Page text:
Big data is a phrase that has integrated this world of technology across industries. It's about capturing relevant data from a huge number of sources, and translating it into something that people can use. Big data provides actionable insights to solve problems at scale and at speed. In this world of ag, we have billions of dollars of venture capital funding pouring into agriculture through technology builds. Big data has been at the center of that.
We often use the phrase, “Everything agronomic is economic.” What does that really mean?
First, let's first define agronomics and economics. What is agronomics? That's everything that we do in the field related to making good management decisions. It's deciding how much fertilizer to apply and where to put it, planting rates, crop protection, tillage systems and how to incorporate all of this into the farm. Those all go into how we grow our crop. On the economics side, we’re talking about all of the money involved in farming. Farming is a business, and just like any other business, you need to make sure you have cash flow so you have the opportunity to farm again next year, and the year after that. So, how do we focus on agronomics and economics? We do that by analyzing growers’ data. We use that knowledge to help them make decisions on their farm.
Knowing what you’ve done on the farm in the last five, 10, or 20 years can provide valuable knowledge as you plan into the future. However, if you never take that data and don't use it to make decisions, it's not doing you any good. It's important to invest time into collecting your farm data. We work with growers to analyze their collected field data. We add costs to the layers of data including product cost, operations cost, management cost if they have any land-specific cost, and tie that to the yield file so we can see what is making agronomic and economic sense on the farm.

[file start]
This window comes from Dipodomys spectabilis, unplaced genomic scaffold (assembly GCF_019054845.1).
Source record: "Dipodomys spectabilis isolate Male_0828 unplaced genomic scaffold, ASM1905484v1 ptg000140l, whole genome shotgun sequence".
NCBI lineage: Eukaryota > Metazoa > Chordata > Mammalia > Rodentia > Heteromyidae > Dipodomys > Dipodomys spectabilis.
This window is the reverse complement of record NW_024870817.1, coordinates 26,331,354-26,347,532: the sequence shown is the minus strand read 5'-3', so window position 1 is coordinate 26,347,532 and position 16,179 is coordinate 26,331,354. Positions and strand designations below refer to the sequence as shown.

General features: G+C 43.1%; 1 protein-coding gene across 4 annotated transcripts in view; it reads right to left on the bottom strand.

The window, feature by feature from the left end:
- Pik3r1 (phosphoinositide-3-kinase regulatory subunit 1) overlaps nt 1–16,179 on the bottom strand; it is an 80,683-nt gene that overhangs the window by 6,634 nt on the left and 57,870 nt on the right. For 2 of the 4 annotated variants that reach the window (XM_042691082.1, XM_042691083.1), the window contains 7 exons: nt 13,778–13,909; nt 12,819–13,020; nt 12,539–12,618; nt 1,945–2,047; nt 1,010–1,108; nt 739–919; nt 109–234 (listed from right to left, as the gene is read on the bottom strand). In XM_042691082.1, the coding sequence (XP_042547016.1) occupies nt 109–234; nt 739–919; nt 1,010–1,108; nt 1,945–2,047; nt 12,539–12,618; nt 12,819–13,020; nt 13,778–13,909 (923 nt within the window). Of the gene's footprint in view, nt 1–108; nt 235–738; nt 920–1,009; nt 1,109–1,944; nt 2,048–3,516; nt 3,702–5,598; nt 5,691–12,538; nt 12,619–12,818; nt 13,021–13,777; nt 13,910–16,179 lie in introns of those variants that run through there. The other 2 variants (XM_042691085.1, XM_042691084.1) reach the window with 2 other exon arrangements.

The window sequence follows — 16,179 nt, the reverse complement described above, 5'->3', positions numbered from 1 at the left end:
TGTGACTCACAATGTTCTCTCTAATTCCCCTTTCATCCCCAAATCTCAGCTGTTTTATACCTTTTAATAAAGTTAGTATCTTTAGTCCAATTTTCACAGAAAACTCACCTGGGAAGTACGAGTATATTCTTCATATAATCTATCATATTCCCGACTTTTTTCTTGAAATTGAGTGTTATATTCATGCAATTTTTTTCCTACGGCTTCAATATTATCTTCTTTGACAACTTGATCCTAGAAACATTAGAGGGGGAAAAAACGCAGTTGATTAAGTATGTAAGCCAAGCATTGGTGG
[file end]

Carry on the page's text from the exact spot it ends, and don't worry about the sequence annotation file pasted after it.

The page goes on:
It's fairly easy to tell where there are higher yields, but it's a lot harder to know if that yield increase also caused an increase in the pocket book. Did the decision pay for itself? Did you produce enough bushels to offset the cost of production? Every pass across the field matters agronomically, but it also has a cost associated with it. We give you three steps to help combine your farm agronomics and economics below.
As a grower, you’ve most likely asked yourself, “How do I improve my operation’s performance?” Defining success is an important first step towards improving performance on your operation. However, the definition of success has evolved over time.
It takes a great deal of effort to plan appropriately for the upcoming crop season. It isn't easy to be successful, and it definitely takes some time. There's an old saying that says, “You plan your work, and then you work your plan.”
"Part of the value of what they get in the Premier Crop program is being able to see beyond their own operations. A lot of times, hybrid and variety is the very first thing they look for."
There are many ways to trial new products on your farm. Possibly one of the most common is what you might call a split-planter or side-by-side trial which we’ll refer to as a split treatment trial. For example, two hybrids in the planter. Half on one side, half on the other side. A split treatment trial could also be done for seed treatments, fungicide, crop protection--anything that can run in a side by side. This could even be separate passes with a sprayer, stripped through the field.